container, preventing you from accessing anything through them as it
cannot be statically proven that the access will be legal at runtime.
In order to access something from a nullable type, you have to convert
it to a non-null type.  Delight uses D's "declare a variable in the
condition of an if or while" to great effect here:

if(auto f = someFuncThatReturnsNullableFoo()) // f is declared as non-null
{
   // f is known not to be null.
}
else
{
   // something else happened.  Handle it.
}

Null still has a purpose.  It's just that its purpose is really only
to signal a special case.
November 05, 2008
Re: null and type safety
Walter Bright wrote:
> Jarrett Billingsley wrote:
>> Dereferencing a null pointer is *always* a bug, it doesn't matter how
>> "safe" it is.
> 
> Sure. But I'm interested in creating a safe subset of D, and so the more 
> correct interpretation of what constitutes "safety" is important.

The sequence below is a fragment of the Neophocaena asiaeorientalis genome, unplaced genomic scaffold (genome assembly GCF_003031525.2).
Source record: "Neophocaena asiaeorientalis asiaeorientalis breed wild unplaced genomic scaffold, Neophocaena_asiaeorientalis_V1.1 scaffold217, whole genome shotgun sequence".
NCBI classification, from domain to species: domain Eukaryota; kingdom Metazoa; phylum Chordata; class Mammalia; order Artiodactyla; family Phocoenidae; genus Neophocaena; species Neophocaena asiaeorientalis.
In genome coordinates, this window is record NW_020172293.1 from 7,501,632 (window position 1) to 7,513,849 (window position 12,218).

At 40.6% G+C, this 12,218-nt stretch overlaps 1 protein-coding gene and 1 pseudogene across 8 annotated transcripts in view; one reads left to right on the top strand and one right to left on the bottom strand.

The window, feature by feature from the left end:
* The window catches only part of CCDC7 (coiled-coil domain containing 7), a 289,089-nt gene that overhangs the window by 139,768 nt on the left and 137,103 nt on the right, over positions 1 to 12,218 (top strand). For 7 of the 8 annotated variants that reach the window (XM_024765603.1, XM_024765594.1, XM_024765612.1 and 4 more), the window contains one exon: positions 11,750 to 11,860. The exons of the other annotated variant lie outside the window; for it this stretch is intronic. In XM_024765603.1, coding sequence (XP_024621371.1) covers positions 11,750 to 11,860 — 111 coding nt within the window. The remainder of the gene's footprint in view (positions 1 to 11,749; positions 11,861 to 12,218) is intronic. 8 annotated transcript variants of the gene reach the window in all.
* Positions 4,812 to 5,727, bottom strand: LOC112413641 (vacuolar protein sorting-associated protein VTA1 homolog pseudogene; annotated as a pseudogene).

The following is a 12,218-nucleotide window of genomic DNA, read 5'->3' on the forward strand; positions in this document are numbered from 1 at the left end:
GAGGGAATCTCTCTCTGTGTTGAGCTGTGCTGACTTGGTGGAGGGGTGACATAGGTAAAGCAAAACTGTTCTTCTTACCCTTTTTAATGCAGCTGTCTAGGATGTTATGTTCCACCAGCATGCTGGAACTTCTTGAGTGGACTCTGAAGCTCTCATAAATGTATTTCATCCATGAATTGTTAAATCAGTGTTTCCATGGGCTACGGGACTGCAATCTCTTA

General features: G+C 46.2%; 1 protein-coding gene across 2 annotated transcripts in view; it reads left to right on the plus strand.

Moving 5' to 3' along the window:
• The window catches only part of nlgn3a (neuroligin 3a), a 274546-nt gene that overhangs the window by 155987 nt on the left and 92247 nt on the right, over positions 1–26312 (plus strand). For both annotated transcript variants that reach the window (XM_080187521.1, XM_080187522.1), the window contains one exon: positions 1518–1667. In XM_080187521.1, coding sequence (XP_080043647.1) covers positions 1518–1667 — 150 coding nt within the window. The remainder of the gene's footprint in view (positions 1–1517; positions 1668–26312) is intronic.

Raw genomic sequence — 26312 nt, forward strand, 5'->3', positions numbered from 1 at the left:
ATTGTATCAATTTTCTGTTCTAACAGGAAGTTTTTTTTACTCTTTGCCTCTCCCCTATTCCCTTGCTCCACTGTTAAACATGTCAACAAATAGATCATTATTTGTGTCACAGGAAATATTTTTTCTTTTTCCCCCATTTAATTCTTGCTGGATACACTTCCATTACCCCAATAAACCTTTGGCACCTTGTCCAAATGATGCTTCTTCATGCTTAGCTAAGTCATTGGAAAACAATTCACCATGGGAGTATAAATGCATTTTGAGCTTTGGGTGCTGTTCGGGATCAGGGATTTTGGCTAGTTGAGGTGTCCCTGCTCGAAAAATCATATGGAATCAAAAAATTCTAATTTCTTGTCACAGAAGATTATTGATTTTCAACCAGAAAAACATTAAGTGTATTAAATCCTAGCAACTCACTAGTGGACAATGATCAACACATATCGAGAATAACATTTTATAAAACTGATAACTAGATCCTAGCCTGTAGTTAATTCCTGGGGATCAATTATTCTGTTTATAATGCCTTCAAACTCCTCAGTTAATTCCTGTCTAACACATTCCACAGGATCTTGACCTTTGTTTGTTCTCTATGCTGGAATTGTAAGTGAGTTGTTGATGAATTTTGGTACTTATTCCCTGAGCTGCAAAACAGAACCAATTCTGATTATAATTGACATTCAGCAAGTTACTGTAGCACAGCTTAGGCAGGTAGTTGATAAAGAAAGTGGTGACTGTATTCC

> 
>> Don't you think that eliminating something that's
>> always a bug at compile time is a worthwhile investment?
> 
> Not always. There's a commensurate increase in complexity that may not 
> make it worth while.
> 
> My focus is on eliminating bugs that cannot be reliably detected even at 
> run time. This will be a big win for D.

FWIW, I've _never_ run into a bug const could have prevented. OTOH, I've 
often run into bugs that non-nullable types could have prevented 
(including one on a production system... well, there was another bug 
that raised an exception causing something else to be uninitialized and 
the system came crashing down).
November 05, 2008
Re: null and type safety
"Robert Fraser" <fraserofthenight@gmail.com> wrote in message 
news:geregs$sj1$1@digitalmars.com...
> FWIW, I've _never_ run into a bug const could have prevented. OTOH, I've